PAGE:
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34 Law & Soc'y Rev. 1055 (2000)
Situating Legal Conciousness: Experiences and Attitudes of Ordinary Citizens about Law and Street Harassment

handle is hein.journals/lwsocrw34 and id is 1069 raw text is: 1055

Situating Legal Consciousness:
Experiences and Attitudes of Ordinary Citizens
about Law and Street Harassment
Laura Beth Nielsen
The legal consciousness of ordinary citizens concerning offensive public
speech is a phenomenon whose legal status has been vigorously debated, but
which has received little empirical analysis. Drawing on observations in public
spaces in three northern California communities and in-depth interviews with
100 subjects recruited from these public locations, I analyze variation across
race and gender groups in experiences with offensive public speech and atti-
tudes about how such speech should be dealt with by law. Among these respon-
dents, white women and people of color are far more likely than white men to
report being the targets of offensive public speech. However, white women and
people of color are not significantly more likely than white men to favor its
legal regulation. Respondents generally oppose the legal regulation of offen-
sive public speech, but they employ different discourses to explain why. Sub-
jects' own words suggest four relatively distinct paradigms that emphasize the
First Amendment, autonomy, impracticality, and distrust of authority. Members
of different racial and gender groups tend to use* different discourses. These
differences suggest that the legal consciousness of ordinary citizens is not a
unitary phenomenon, but must be situated in relation to particular types of
laws, particular social hierarchies, and the experiences of different groups with
the law.
[H]ey white bitch, come suck my dick!1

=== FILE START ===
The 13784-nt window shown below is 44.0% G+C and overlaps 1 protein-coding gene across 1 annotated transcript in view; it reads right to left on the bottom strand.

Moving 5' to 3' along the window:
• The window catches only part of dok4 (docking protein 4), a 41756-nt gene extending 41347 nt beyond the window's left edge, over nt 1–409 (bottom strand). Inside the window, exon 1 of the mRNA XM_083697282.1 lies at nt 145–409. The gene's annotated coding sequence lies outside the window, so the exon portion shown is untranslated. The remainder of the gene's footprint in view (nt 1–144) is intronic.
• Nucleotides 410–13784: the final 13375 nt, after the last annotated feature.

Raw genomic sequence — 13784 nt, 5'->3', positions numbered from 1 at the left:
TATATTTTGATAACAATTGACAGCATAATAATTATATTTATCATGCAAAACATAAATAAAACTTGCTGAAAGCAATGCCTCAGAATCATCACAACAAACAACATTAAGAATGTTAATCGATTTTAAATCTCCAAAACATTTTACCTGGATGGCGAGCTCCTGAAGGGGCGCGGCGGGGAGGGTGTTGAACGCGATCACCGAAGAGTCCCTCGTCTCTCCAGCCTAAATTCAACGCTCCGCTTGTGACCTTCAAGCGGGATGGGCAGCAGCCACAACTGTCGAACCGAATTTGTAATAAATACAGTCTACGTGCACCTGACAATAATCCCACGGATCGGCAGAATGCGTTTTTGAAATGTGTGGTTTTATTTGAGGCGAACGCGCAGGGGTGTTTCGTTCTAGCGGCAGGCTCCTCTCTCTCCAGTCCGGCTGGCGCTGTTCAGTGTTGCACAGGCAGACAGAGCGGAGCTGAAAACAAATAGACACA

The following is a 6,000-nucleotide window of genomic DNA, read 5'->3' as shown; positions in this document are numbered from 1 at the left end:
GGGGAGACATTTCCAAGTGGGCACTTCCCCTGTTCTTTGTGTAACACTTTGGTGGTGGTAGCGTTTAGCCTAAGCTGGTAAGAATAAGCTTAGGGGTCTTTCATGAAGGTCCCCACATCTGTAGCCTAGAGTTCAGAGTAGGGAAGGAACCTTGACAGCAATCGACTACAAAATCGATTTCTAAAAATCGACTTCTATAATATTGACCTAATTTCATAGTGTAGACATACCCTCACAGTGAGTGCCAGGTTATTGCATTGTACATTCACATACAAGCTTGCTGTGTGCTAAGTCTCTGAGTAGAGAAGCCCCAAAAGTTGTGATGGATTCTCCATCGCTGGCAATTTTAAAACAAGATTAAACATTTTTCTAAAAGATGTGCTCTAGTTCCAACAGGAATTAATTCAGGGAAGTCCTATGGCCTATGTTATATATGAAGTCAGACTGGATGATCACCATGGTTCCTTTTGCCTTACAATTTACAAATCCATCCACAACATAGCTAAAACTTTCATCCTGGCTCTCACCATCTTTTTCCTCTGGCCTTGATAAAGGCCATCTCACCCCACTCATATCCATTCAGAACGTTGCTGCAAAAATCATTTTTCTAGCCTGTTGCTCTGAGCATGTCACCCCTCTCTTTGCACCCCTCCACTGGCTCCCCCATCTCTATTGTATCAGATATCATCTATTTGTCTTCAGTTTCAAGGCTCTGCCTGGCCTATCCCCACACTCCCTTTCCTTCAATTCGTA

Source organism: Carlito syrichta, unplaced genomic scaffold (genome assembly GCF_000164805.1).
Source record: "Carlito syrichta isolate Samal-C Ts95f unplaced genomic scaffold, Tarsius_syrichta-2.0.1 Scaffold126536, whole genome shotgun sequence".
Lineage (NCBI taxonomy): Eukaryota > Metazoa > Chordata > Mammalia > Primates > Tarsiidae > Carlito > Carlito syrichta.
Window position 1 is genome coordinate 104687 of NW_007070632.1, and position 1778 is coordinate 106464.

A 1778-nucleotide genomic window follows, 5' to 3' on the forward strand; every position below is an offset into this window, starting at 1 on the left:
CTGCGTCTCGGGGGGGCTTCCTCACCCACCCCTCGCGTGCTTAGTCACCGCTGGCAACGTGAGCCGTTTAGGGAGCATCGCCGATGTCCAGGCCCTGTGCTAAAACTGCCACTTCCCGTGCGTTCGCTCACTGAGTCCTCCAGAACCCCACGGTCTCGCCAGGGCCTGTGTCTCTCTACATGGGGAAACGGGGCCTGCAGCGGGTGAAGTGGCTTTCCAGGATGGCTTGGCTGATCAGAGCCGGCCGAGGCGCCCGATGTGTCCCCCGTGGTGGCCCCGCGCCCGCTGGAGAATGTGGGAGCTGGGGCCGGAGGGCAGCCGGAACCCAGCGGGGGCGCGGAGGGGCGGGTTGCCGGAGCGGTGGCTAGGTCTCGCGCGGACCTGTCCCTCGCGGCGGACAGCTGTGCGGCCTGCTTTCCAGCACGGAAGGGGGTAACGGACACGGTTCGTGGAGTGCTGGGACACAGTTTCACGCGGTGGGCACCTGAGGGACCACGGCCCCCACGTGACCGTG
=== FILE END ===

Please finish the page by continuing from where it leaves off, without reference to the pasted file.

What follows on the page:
I hate women; they're all sluts.2
Monkey for a dollar!3
You fucking people need to go back where you came from,
I'm sick of this, you come over here and think you can take
everything away from us.4
In addition to the individuals who gave generously of their time to participate in the
interviews, I owe a debt of gratitude to a number of people who aided me in the research
and/or read and commented on earlier drafts, including Catherine (KT) Albiston,
Lauren Edelman, Patricia Ewick, Bryant Garth, Kaaryn Gustafson, Angela Harris, Alva
Hayslip, Michele Landis, Ann Lucas, Kristin Luker, Robert Nelson, Judy Nielsen, Eric
Sorensen, Amy Steigerwalt, and the anonymous reviewers from Law & Society Review.
Brooke Bedrick provided assistance coding the data. Although not directly involved with
this project, Robert Meister always deserves my thanks. Please direct all inquiries to Laura
Beth Nielsen, American Bar Foundation, 750 N. Lake Shore Drive, Fourth Floor, Chi-
cago, IL 60611 (e-mail:lnielsen@abfn.org).
I Recounted by a 26-year-old white woman, interview #30.
2 Recounted by a 24-year-old white woman, interview #10.
3 Recounted by an 18-year-old African-American woman, interview #54.
4 Recounted by a 29-year-old African-American woman, interview #29.
Law & Society Review, Volume 34, Number 4 (2000)
© 2000 by The Law and Society Association. All rights reserved.

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